Another day. A lot of interesting things were said. But what I can tell you, in brief, is that the amateurs who responded were a lot more fond of the information revolution than were the professionals. For the former, it meant access to information that they'd never had before. For the latter, those for whom chess is primarily work, it meant the need to access more information, since all their rivals had access to it as well - and hence more work, just to stay in the same place vis-à-vis their peers.

Which, I suggested, might be true of information technology in the wider world. It's wonderful as a tool. It's life-enhancing where we are in control of it. But in the world of work, its major effect is to make the treadmill turn faster than it did before.

Ironically, having written this thesis, I probably understand less about information technology in chess than most other chessplayers. I can just about click on Analyse and that's your lot. I downloaded ChessBaseLight a few months ago. I still have no idea how to use it.

In that, I'm far from unique. But - and this is really the point of today's piece - am I the only person who has ever written a university thesis using the British Chess Championships as the basis for their research? Am I unique in that?

[Thaks to Sean and Jonathan for their help with this.]


Tom Chivers said...

My guess is an ethnography of the British Chess Championships is your only plausible rival... innaresting that pro's don't welcome extra work tools. English pro's, I guess.

ejh said...

By no means all of them, actually. I can't and won't reveal names because anonymity was promised to all respondents, but some replies were from either non-English competitors or people to whom it had been forwarded out of interest.

The point is though, there's a vast difference between the impact of something which you have the choice to use out of recreational or intellectual interest, and something which you're going to have to use, like it or not, because if you don't you'll suffer compared to your professional competitors. I don't think that in this respect, the experiences of English professional chess players would be substantially different to many other professional groupings.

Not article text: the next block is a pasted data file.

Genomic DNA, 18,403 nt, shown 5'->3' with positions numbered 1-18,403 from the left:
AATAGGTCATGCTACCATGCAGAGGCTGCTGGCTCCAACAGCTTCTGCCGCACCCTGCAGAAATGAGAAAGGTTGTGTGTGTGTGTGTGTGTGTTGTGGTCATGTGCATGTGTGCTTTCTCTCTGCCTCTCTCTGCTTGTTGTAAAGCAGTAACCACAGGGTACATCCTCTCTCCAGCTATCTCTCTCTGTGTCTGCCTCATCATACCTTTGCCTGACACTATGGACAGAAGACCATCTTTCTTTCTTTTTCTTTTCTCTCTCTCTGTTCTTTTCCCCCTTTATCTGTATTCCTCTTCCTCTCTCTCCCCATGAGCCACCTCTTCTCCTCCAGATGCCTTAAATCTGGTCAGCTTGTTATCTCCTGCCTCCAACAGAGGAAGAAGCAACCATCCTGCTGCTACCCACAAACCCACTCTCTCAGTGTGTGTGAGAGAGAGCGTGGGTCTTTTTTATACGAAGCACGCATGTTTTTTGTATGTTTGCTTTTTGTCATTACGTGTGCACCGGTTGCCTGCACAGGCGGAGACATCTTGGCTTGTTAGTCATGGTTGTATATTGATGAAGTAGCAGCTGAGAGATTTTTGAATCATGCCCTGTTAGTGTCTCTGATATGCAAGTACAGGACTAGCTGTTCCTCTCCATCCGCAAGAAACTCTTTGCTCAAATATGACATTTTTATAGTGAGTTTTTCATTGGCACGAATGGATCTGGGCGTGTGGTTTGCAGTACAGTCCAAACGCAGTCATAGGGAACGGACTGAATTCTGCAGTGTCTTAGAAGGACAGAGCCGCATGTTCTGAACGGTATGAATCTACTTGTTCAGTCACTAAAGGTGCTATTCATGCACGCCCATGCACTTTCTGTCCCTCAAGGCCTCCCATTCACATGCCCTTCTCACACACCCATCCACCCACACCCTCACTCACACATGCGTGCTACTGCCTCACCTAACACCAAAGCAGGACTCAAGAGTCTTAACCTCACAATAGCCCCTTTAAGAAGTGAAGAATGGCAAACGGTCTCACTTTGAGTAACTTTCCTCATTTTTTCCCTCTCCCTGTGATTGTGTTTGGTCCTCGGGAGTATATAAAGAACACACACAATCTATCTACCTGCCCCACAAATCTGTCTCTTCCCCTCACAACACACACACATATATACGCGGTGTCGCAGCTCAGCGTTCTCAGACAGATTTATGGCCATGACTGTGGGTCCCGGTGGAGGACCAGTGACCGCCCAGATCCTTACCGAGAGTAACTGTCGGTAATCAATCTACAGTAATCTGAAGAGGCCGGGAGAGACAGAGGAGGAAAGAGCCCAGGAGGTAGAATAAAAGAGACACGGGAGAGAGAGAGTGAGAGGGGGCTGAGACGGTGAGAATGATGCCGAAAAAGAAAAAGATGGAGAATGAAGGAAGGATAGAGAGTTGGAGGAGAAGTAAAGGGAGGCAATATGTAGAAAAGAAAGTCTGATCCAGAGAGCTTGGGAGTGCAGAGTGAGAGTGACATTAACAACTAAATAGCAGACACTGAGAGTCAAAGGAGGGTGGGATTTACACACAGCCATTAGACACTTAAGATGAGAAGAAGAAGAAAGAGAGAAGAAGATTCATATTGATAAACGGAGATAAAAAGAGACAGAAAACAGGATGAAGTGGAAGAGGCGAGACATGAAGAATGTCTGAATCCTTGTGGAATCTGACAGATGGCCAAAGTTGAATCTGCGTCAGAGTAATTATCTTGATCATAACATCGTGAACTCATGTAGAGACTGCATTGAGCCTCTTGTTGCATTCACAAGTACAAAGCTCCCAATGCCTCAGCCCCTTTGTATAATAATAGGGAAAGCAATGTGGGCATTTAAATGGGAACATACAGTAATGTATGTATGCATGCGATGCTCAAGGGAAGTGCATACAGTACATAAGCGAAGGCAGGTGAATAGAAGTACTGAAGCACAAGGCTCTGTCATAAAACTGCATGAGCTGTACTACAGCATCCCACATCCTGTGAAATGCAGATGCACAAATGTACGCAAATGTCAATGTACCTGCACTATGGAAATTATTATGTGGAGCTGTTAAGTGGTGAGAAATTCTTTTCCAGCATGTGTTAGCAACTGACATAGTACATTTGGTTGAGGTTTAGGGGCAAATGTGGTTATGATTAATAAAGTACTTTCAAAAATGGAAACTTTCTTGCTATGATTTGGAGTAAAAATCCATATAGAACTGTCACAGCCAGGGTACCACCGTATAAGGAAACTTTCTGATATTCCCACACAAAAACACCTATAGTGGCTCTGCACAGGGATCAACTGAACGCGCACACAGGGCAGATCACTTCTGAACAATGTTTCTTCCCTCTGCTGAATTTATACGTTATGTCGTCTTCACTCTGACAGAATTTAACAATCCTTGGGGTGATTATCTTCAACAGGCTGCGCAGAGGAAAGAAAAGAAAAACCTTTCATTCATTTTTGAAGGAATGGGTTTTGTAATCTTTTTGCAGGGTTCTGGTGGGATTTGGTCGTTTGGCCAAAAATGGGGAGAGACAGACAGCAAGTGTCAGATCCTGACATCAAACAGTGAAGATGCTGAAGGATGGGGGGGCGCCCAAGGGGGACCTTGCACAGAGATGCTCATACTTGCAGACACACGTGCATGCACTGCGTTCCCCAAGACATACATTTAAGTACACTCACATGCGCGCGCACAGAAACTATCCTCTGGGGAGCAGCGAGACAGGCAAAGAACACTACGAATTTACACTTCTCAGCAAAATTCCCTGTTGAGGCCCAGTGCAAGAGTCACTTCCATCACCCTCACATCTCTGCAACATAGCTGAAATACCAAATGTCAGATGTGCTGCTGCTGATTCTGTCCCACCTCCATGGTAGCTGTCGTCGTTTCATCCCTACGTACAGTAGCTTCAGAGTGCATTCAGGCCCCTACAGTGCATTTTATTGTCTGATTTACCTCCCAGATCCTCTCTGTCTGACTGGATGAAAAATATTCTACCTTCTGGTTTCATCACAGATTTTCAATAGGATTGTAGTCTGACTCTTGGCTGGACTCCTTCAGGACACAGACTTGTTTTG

One example familiar to most of us. Email is a great tool for getting in touch with your friends and family - far quicker and hence generally superior to the post. However, in a work situation it means that whereas sending a letter would have got something off your desk until you got a reply some days later, now the response puts it back on your desk in a few minutes. This has virtues, it means that problems can be dealt with more quickly, but it does have the tendency to mean that you're just expected to deal with more things, more quickly, than was previously the case.

Michael Yeo said...

I think things have changed a lot in the last 10 years in that engines are now significantly stronger than in 2001. Last week I played 4 players rated 2500+ in a tournament and had reasonable if not better positions out of the opening in all 4 games. OK, it took a lot of preparation, but 10 years ago, the tools did not exist to the same degree.
I know that already in 1990, I was using ChessBase for the assembly of information in much the same way as I am today. The main change was in the 1980s - others will recall me arriving at tournaments with up to 30 copies of Informators. The data was there but it took a bit longer to process.
And no, I don't know of anyone writing a university thesis using the British Chess Championships as the basis for their research. I do however know of people using questionnaires as a basis for holding the Championships in Sheffield next year, but after last week my views have changed!

mleonard said...

So where can I get a copy of your thesis?

ejh said...

Well, it's not generally available (if I recall rightly, had it been awarded one percentage point more it would be in the UNN library, but it didn't, so it isn't). I might be persuaded to email it.

ALCHEssMIST said...

Interesting post. Your thesis hypothesis certainly deserves testing. I suspect chess player professionals, being supreme game players, are not representative of professionals in general. I am reminded of a previous posting of mine here which looks at rationality & chessplayers.

One of the greatest modern tools we now have is the world wide web, which started out as a way to share and update information among researchers. I think a lot of scientists don't equate the science they do as work. Writing grant applications, however, is a different issue altogether!

Richard Feynman for example took great pleasure in finding things out. He was daunted only by poor quality information, in particular he was very dismayed by the quality of the science textbooks available at the time.

Maybe there is an issue for a professional if you have to sort through a great deal of poor quality information. Time equals money.

Just some random thoughts.

I enjoy reading your posts.